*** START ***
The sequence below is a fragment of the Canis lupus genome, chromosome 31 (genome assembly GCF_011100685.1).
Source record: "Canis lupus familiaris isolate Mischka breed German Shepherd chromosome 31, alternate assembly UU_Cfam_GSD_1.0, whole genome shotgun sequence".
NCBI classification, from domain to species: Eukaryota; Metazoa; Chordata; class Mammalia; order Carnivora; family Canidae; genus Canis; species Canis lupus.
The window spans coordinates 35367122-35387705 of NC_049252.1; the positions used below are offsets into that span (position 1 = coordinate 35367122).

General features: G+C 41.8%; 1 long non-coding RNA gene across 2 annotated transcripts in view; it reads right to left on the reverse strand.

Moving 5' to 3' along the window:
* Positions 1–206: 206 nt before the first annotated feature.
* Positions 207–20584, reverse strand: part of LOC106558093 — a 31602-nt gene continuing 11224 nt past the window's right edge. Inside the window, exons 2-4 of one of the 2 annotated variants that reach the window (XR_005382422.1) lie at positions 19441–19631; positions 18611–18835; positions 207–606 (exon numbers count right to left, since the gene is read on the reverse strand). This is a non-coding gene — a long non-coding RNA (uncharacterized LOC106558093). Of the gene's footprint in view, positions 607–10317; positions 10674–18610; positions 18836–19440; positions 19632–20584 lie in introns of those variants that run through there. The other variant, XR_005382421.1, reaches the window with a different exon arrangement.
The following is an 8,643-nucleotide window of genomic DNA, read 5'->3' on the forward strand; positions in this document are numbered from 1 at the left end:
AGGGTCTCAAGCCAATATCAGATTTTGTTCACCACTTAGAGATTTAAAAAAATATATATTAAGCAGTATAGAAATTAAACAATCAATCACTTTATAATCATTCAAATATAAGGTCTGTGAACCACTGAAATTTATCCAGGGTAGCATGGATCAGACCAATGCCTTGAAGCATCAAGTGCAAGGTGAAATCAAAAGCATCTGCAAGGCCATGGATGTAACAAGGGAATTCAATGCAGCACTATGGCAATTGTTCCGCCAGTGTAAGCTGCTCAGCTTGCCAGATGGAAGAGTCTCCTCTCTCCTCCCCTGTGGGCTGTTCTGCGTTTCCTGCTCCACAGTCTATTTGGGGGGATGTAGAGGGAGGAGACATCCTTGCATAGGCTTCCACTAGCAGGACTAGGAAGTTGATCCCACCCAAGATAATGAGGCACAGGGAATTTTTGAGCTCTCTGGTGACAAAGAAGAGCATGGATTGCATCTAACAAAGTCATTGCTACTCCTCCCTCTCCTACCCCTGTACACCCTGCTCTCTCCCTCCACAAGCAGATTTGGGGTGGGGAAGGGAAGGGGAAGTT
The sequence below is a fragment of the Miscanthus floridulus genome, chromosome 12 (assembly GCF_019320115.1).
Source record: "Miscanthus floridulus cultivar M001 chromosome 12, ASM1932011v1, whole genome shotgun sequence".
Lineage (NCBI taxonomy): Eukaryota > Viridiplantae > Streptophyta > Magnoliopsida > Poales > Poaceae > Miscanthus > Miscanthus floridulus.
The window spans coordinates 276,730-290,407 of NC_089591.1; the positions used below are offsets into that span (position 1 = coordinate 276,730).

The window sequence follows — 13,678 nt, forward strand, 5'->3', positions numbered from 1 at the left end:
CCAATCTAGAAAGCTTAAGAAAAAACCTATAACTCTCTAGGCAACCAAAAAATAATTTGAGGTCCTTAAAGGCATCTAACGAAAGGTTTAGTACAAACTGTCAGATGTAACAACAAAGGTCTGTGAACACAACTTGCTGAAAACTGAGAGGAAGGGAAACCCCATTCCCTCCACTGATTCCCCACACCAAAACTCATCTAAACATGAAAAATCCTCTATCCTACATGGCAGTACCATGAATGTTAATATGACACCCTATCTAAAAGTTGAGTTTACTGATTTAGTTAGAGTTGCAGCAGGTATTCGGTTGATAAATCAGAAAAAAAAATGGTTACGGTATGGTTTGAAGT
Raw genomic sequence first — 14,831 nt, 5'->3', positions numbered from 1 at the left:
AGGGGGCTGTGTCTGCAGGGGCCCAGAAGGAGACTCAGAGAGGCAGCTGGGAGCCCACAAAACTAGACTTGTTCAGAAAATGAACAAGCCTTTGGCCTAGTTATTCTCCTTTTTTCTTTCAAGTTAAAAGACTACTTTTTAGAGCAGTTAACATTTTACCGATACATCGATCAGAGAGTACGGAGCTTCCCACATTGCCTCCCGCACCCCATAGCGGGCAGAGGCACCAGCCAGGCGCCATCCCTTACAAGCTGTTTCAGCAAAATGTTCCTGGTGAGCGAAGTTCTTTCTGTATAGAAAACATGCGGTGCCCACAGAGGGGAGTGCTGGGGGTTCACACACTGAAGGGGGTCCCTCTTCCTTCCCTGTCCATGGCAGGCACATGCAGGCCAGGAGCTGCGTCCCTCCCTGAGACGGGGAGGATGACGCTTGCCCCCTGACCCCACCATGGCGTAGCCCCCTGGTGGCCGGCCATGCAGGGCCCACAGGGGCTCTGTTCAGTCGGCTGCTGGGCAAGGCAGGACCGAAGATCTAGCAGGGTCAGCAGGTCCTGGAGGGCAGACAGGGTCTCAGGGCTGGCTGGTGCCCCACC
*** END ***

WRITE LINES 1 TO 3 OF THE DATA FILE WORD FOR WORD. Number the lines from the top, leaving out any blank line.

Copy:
The sequence below is a fragment of the Canis lupus genome, chromosome 31 (genome assembly GCF_011100685.1).
Source record: "Canis lupus familiaris isolate Mischka breed German Shepherd chromosome 31, alternate assembly UU_Cfam_GSD_1.0, whole genome shotgun sequence".
NCBI classification, from domain to species: Eukaryota; Metazoa; Chordata; class Mammalia; order Carnivora; family Canidae; genus Canis; species Canis lupus.